Throttle response is clean and accurate and the fuel injection system should give you confidence that you are only using as little of your precious petrol as is absolutely necessary and with the Scarabeo requiring Unleaded 95, it is precious. Apriliaís background in making high-performance and racing motorcycles is obvious in the chassis integrity of the Scarabeo which has a rigidity and tautness missing from many scooters. The double cradle steel frame gives a great feeling of stability, aided in no small measure by the large wheels (16-inch front and 14-inch rear) which carry tyres with significant rubber on the road.
This in turn means the brakes can be upgraded to match the scooterís performance and the 250ie has a single disc front and rear, with the left-hand lever operating the rear caliper and one piston in the front, giving an integral, balanced braking performance. Itís a common system on many large capacity motorcycles and one which gives more confidence to the rider and that means more safety.
The suspension has been upgraded from the previous model with new larger fork tubes giving better handling and more confidence in the front tyre, while two easily adjustable spring-damper units have replace the older modelís single rear shock. Again, this adds up to better compliance and control over bumpy tarmac.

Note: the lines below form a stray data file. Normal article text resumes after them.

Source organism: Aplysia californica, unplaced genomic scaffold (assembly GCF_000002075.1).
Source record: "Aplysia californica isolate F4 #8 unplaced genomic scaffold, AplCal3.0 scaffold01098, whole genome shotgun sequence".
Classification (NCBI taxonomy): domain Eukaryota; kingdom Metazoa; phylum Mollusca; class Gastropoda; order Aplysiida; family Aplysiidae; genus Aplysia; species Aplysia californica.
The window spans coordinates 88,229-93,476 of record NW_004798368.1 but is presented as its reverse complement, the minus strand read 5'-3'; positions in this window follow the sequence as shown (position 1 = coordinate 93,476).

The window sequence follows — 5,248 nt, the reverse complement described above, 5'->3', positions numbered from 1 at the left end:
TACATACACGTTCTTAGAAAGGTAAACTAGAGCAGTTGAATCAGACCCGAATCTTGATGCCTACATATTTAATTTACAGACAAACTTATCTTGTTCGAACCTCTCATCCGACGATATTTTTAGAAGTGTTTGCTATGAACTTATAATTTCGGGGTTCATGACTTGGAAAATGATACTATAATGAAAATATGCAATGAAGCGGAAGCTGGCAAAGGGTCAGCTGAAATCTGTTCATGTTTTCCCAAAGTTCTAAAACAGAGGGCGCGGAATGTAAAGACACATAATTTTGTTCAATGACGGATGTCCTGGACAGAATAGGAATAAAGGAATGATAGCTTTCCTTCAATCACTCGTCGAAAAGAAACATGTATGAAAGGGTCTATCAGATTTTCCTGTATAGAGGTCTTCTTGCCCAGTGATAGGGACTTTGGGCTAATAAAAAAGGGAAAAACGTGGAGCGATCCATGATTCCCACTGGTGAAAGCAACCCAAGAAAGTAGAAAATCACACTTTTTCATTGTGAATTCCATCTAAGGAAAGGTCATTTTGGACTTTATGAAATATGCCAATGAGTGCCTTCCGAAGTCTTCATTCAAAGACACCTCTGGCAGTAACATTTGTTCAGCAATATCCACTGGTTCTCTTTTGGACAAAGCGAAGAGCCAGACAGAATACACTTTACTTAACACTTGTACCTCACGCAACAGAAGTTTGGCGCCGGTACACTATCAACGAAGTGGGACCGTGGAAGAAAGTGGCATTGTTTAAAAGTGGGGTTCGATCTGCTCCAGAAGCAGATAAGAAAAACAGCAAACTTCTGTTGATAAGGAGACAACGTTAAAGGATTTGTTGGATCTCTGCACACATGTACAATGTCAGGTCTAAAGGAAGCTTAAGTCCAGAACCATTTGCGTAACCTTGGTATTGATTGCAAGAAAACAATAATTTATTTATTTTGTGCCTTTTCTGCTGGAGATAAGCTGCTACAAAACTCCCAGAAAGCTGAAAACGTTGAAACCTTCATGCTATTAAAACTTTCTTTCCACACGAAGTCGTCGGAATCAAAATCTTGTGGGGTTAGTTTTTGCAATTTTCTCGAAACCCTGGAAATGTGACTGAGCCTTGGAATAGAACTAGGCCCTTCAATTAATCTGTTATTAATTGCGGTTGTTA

The single disc of the 250ie (there is a cover on the right-hand fork leg where the larger modelsí second disc is fitted) reduces unsprung weight and rotational inertia to give the 250 sweet steering and the scooter is very manoeuvrable in town and very capable out of it.
So Aprilia has improved on almost every area we liked. What about the downsides? The sidestand is no longer spring-loaded, but has an electronic cut-out so you canít start the scooter with the stand down.
A much better solution. Other electrical trickery includes a standard immobiliser and alarm system.
When it comes to storage, Aprilia has excelled. Where the 250 had none, the 250ie has what looks like class-leading space under the seat. Not only is it a regular shape (rectangular) it has a standard depth of 150mm, without protrusions or bumps so itíll take a helmet and stuff more easily.
A low seat, big wheels and storage?
There is also a glovebox in front of your knees which has the fuel cap and seat latches (the seat is also unlockable from the keyfob) though youíd be hard-pressed to fit a large mobile phone in either of the two little pockets. A luggage hook completes the storage options until you fit the optional topbox (in three sizes).
So it’s perfect? As I said at the outset, almost but not quite.
Apart from the seat locking me in a little ñ which may become uncomfortable after a full day in the saddle my main gripe is that to gain the rigidity from the chassis, Aprilia has had to lose the flat footwell that is so useful. Not only can you not carry boxes between your feet, getting on and off the scooter leads to boot scuffs that are unsightly. What else donít I like?
Well, Aprilia is asking a premium price for the 250ie but, considering what it is, what it has and what it does, plus the likely resale values, I just got one step closer to being able to answer the big question.
It was apparent that Aprilia has made more of what we liked and eliminated what we didnt.
As published in TW SCOOTER MAGAZINE – 6/03/2008